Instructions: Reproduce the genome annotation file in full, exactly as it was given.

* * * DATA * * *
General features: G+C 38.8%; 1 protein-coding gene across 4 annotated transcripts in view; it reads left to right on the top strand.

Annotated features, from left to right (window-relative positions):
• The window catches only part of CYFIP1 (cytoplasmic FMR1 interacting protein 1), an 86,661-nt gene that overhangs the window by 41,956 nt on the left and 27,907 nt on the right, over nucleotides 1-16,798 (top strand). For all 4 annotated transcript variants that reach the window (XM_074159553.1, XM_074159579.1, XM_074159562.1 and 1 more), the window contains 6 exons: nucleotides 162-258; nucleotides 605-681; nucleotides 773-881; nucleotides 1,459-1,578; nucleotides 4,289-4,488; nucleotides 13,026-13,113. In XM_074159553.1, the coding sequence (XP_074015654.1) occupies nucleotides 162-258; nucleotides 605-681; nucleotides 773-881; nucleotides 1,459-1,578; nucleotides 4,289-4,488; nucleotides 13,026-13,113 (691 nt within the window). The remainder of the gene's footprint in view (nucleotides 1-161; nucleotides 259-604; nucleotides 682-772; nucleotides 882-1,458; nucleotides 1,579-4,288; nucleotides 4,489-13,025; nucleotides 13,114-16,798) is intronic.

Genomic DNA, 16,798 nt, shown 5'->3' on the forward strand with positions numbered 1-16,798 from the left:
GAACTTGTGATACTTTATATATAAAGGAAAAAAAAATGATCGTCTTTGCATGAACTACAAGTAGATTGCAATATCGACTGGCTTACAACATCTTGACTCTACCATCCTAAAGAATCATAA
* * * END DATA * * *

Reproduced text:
General features: G+C 38.8%; 1 protein-coding gene across 4 annotated transcripts in view; it reads left to right on the top strand.

Annotated features, from left to right (window-relative positions):
• The window catches only part of CYFIP1 (cytoplasmic FMR1 interacting protein 1), an 86,661-nt gene that overhangs the window by 41,956 nt on the left and 27,907 nt on the right, over nucleotides 1-16,798 (top strand). For all 4 annotated transcript variants that reach the window (XM_074159553.1, XM_074159579.1, XM_074159562.1 and 1 more), the window contains 6 exons: nucleotides 162-258; nucleotides 605-681; nucleotides 773-881; nucleotides 1,459-1,578; nucleotides 4,289-4,488; nucleotides 13,026-13,113. In XM_074159553.1, the coding sequence (XP_074015654.1) occupies nucleotides 162-258; nucleotides 605-681; nucleotides 773-881; nucleotides 1,459-1,578; nucleotides 4,289-4,488; nucleotides 13,026-13,113 (691 nt within the window). The remainder of the gene's footprint in view (nucleotides 1-161; nucleotides 259-604; nucleotides 682-772; nucleotides 882-1,458; nucleotides 1,579-4,288; nucleotides 4,489-13,025; nucleotides 13,114-16,798) is intronic.

Genomic DNA, 16,798 nt, shown 5'->3' on the forward strand with positions numbered 1-16,798 from the left:
GAACTTGTGATACTTTATATATAAAGGAAAAAAAAATGATCGTCTTTGCATGAACTACAAGTAGATTGCAATATCGACTGGCTTACAACATCTTGACTCTACCATCCTAAAGAATCATAA